Displacement Current

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Displacement current

The name given by J. C. Maxwell to the term ∂ D /∂t which must be added to the current density i to extend to time-varying fields the magnetostatic result of A. M. Ampère that i equals the curl of the magnetic intensity H . In integral form this result is given by the equation below,

where the unit vector n is perpendicular to the surface dS. The concept of displacement current has important consequences for insulators and for free space where i vanishes. For conductors, however, the difference between the above equation and Ampère's result is negligible. See Maxwell's equations

If one defines current as a transport of charge, the term displacement current is certainly a misnomer when applied to a vacuum where no charges exist. If, however, current is defined in terms of the magnetic fields it produces, the expression is legitimate.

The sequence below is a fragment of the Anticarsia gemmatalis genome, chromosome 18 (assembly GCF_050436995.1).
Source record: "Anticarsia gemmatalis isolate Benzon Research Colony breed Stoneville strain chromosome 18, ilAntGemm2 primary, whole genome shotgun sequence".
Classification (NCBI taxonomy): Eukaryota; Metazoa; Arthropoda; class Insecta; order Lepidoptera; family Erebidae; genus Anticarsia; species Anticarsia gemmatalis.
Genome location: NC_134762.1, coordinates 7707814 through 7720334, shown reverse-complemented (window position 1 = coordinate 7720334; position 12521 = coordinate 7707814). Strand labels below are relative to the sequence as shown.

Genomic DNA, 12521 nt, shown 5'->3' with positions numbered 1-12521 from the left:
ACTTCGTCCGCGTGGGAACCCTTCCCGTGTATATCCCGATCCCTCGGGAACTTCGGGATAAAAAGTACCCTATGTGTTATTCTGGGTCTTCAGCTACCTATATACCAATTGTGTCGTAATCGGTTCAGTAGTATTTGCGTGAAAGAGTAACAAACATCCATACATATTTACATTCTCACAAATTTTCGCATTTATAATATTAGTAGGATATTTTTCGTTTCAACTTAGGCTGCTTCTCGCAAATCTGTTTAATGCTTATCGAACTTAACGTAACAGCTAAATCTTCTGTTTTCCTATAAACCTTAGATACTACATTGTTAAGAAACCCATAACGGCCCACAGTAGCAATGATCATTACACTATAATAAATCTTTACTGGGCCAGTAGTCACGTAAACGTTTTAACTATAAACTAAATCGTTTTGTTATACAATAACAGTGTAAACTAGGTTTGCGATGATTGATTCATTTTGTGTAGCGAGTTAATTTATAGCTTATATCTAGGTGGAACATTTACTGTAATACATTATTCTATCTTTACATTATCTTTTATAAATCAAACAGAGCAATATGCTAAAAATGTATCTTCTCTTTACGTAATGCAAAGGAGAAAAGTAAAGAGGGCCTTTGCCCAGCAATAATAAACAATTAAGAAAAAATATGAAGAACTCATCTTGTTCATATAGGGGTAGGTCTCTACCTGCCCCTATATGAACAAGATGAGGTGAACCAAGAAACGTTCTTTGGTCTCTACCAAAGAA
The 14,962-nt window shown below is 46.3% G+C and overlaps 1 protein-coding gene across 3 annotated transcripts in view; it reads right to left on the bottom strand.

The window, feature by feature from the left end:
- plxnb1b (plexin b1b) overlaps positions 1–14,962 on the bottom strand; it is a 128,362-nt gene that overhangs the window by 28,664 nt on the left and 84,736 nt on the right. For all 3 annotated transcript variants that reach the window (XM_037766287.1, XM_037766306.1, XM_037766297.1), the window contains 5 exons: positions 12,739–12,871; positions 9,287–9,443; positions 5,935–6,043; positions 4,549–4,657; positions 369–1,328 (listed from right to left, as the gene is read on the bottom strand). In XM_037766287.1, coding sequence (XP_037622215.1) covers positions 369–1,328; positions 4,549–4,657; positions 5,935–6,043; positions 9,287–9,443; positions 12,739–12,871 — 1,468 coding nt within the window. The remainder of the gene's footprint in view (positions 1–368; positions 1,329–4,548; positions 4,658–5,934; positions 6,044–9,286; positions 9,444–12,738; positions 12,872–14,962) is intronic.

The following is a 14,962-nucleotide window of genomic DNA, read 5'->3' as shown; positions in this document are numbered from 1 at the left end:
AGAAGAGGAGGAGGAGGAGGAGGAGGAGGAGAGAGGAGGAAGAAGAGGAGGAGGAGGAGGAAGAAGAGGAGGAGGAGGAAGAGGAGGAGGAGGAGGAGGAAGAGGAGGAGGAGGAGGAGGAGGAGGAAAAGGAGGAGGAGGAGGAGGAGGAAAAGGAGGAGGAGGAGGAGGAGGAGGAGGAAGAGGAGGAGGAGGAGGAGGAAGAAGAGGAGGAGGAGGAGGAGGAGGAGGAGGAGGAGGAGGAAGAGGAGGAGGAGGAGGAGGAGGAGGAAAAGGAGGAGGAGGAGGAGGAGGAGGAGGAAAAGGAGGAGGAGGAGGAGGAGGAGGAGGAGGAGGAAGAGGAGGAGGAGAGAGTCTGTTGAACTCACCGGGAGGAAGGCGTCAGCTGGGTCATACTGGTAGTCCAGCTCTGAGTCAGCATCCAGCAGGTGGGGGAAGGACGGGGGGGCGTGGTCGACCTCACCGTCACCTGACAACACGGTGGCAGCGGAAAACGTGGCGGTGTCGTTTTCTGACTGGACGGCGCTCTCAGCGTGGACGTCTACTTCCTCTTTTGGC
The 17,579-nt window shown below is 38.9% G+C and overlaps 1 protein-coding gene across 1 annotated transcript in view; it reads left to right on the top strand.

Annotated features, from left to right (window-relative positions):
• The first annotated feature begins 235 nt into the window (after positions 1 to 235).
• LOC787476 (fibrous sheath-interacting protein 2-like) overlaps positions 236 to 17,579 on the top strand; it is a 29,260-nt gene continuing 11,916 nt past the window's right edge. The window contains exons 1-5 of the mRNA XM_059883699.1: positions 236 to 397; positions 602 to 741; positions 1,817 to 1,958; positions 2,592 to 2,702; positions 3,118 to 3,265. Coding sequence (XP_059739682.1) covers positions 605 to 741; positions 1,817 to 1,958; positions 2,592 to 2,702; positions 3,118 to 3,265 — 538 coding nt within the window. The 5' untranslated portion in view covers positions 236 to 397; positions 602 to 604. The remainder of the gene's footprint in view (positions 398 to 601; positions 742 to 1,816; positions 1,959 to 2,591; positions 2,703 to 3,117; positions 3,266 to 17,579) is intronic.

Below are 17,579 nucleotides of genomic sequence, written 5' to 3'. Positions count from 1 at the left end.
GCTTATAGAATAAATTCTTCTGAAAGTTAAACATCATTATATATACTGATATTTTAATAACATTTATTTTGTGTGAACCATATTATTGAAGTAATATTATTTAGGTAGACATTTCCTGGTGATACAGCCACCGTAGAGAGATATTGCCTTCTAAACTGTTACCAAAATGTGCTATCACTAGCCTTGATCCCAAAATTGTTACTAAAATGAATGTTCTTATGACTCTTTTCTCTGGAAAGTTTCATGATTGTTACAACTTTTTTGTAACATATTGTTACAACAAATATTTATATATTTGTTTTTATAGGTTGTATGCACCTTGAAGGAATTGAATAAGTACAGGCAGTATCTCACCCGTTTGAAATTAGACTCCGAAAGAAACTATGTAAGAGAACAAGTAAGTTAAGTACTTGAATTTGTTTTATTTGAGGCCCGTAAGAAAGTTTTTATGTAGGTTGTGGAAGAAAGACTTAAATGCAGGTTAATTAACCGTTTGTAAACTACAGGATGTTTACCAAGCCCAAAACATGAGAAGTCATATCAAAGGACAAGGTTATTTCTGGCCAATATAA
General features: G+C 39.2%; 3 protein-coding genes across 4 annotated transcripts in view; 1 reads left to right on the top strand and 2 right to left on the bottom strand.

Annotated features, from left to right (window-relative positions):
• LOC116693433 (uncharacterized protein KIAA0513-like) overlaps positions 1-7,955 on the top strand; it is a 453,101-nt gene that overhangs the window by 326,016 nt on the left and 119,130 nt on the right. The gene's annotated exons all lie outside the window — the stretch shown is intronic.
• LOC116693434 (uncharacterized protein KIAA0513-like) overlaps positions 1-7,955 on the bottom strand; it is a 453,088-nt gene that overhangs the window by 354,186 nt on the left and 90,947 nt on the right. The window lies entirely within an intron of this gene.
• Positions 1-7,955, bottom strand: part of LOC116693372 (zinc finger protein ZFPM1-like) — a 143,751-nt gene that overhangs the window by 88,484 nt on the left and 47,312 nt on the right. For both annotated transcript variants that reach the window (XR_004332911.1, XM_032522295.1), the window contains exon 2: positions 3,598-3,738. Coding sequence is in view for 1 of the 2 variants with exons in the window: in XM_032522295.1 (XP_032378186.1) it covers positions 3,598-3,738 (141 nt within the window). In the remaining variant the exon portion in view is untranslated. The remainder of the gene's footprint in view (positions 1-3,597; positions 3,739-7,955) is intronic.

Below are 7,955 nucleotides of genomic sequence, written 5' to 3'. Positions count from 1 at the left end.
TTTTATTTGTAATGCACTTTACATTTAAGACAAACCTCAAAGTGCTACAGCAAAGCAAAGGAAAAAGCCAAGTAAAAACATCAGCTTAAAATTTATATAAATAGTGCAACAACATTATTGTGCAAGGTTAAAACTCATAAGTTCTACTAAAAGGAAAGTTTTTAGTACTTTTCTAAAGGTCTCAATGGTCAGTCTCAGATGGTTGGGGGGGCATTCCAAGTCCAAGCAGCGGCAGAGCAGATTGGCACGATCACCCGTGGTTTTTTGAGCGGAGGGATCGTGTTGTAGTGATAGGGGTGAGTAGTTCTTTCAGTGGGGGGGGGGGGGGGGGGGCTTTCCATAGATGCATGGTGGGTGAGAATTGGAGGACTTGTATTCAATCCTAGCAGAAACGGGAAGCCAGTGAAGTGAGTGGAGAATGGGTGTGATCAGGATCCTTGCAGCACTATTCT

Current, Displacement

 

In establishing the theory of the electromagnetic field, J. C. Maxwell proposed a hypothesis— later confirmed by experiment—stating that a magnetic field is created not only by the motion of charges (conduction current, or simply current) but also by any change in the electric field over time. Maxwell designated as “displacement current” a quantity equal to the change over time t of the induction D—or, more accurately, the quantity (∂D/∂t)/4π. The rotational magnetic field is determined by the total current j = jcond + (∂D/∂t)/4π, where jcond is the conduction current density. A displacement current creates a magnetic field according to the same law that applies to a conduction current; it is for this reason that the designation “current” is applied to the quantity (∂D/∂t)/4π. (SeeMAXWELL’S EQUATIONS.)

displacement current

[dis′plās·mənt ‚kə·rənt]
(electromagnetism)
The rate of change of the electric displacement vector, which must be added to the current density to extend Ampère's law to the case of time-varying fields (meter-kilogram-second units). Also known as Maxwell's displacement current.